Mark Shaw, the Cabinet Member for Transport, said the video informs residents about the work of Transport for Buckinghamshire in an accessible and simple way. Read this News (opens in new window)
COUNCIL bosses in Swansea say they are living up to their promise to fix all potholes in the city within 48 hours of them being reported.
It is now a week since the authority launched the pledge and to date 194 have been filled in.
And the council says to make sure traffic stays on the move, the teams have been working late into the summer evenings to get the jobs done.
READ MORE: Castle Square is not for sale says council leader
David Hopkins, Cabinet Member for Environment and Transportation, said: "We're really pleased residents are taking us up on our pothole pledge and reporting them when they see them.
"And I'm even more delighted that people are also praising the teams for their effort and initiative." Read this News (opens in new window)
Transport bosses in Aberdeen face a £35million roads repair bill over the next five years, the Press and Journal can reveal.
The shock figures are contained within a report which will be discussed by councillors later this week.
Last night, the city’s Labour-led administration appealed to the Scottish Government to step in and help fund the upgrade work.
Councillor Ross Grant, who is a member of the communities, housing and infrastructure (CHI) committee, said: “Upgrading and maintaining our road network is one of our key priorities.
“Clearly as Scotland’s lowest-funded council we are doing the best we can within the financial constraints of the Scottish Government. Read this News (opens in new window)
The life of more than 165 miles of roads across Hampshire has been prolonged by an investment from the county council.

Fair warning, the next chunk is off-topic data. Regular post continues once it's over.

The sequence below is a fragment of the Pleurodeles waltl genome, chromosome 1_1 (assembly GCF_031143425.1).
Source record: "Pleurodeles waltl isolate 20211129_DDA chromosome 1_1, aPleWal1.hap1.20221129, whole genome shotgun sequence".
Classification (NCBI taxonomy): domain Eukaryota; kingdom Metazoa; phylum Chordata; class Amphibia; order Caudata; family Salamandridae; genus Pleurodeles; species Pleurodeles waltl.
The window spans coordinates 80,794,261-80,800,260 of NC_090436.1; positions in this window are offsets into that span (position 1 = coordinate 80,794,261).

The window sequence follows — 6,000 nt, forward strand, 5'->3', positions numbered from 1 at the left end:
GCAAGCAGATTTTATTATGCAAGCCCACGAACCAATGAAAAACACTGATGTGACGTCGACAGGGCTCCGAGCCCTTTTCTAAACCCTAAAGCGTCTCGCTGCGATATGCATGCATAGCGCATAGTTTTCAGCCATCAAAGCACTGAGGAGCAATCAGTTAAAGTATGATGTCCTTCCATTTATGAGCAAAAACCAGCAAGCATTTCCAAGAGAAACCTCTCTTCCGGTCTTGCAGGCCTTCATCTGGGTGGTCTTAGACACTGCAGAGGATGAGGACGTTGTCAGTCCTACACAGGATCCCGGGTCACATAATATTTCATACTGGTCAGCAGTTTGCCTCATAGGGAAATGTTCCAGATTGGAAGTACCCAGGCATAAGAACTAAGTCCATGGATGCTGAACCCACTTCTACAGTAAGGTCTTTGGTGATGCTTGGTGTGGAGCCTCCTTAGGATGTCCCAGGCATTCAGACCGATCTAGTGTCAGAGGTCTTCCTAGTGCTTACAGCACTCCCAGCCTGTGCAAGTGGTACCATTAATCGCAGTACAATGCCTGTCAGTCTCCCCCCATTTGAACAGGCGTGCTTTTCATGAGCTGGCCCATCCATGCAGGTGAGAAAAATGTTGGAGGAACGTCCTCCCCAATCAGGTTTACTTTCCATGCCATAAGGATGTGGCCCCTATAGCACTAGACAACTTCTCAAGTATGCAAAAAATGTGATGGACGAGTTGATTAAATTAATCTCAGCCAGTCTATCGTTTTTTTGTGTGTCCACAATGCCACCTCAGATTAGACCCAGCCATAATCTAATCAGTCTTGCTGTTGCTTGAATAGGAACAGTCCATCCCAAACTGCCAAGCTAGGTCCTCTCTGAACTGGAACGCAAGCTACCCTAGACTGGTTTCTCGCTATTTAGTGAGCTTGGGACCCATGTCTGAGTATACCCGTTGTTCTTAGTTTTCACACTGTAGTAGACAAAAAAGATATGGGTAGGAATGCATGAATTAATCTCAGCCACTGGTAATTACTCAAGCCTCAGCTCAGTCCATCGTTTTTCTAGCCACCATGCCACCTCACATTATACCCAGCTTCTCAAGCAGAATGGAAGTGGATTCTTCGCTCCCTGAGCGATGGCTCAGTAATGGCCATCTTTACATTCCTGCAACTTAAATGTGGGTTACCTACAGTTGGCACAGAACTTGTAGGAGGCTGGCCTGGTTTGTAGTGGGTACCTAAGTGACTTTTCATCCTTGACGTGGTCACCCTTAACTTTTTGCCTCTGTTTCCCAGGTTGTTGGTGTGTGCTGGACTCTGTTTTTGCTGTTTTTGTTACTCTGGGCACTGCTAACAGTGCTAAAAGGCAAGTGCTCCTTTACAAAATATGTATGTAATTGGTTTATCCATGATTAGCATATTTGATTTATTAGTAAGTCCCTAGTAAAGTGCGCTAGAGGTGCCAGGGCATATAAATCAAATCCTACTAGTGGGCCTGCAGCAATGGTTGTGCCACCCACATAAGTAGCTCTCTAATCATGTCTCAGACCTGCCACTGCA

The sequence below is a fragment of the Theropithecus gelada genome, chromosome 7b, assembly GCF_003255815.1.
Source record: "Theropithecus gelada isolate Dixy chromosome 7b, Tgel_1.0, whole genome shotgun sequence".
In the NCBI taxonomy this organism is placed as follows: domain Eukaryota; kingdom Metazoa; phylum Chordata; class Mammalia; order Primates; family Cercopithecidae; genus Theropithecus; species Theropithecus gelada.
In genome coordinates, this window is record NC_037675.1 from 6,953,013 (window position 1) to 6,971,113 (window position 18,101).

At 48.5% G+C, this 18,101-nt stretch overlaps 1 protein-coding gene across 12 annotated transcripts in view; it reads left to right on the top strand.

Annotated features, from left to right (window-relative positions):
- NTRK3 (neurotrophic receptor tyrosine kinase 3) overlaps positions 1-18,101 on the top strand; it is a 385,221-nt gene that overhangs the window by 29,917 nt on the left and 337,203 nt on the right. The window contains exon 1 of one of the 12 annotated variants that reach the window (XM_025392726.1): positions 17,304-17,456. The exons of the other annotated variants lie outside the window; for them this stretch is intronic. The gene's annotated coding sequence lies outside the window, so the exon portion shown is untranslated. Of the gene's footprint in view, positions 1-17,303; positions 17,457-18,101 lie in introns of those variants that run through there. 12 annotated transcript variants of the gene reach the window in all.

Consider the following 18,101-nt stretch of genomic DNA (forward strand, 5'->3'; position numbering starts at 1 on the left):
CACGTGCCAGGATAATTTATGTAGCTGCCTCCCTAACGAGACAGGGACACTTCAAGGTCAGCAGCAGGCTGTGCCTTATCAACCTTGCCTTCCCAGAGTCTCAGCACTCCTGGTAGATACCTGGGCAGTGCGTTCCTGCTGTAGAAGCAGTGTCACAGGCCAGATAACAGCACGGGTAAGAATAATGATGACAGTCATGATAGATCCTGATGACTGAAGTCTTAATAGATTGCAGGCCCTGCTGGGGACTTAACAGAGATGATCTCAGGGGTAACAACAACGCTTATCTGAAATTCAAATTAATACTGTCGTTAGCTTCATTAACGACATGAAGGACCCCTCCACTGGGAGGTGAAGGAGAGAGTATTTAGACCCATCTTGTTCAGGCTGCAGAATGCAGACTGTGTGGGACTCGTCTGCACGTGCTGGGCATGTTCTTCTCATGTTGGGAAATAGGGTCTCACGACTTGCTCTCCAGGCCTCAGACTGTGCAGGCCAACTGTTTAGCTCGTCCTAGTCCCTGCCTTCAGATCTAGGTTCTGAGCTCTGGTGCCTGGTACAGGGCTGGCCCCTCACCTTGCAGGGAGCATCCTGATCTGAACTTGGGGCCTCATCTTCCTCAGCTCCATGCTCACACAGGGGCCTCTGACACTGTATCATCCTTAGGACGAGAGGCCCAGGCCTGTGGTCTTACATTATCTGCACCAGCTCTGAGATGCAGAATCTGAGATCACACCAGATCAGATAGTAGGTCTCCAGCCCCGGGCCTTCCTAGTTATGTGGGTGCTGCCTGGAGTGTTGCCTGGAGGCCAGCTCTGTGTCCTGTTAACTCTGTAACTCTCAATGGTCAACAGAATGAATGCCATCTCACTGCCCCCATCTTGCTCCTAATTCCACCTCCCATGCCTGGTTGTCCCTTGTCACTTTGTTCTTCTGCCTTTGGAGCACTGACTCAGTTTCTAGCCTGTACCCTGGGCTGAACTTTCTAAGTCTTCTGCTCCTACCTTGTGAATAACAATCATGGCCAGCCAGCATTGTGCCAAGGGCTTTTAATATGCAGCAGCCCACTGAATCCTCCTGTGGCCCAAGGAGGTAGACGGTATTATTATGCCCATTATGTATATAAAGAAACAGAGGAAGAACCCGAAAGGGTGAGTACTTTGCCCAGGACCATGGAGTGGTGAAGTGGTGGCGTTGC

A total of £7million of surface dressing improvements have been completed two weeks ahead of schedule by the authority, to help remove potholes.
Roads from all across the county, including in Basingstoke and Deane, have been tended to as part of the project, which is designed to seal the road surface from water damage, and stop cars from skidding.
Council workers started the process of surface dressing in the spring, with the project benefiting from a £1.48m Government grant to help fill in more than 28,000 potholes in Hampshire. Read this News (opens in new window)
We have become a cycling nation. You just have to watch any of the Olympic coverage at Rio or just spend an afternoon on Box Hill to see it.
Our most decorated Olympians spend hours on the track building their muscles with armies of coaches, nutritionists and physicians devoted to bringing home the gold.
Read this News (opens in new window)
I NOTE that the presumed liability argument has been resurrected once again (Letters, August 17). As an ancient cyclist with the calf muscles to prove it, I am sorry to have to say that collisions are inevitable, given the narrow, winding roads that both cyclists and heavy traffic inhabit and, on occasion, the attitude of today's cyclists.
The truth is that bikes belong to the era of horses and carts and, though the design has improved over the years, two slow wheels are still two slow wheels. In that time motorised traffic has increased and is heavier and what we see every day in my local area of Lochaber, especially in the summer months, are long lines of traffic held up by increasingly militant cyclists who refuse to pull in or even ride single file to let traffic pass safely. Yet they face no proficiency or safety tests, ride cycles that are not inspected for defects, have no registration numbers and pay no insurance - yet everyone else on the roads is expected to give way to them and to be judged instantly guilty of any infringement. Read this News (opens in new window)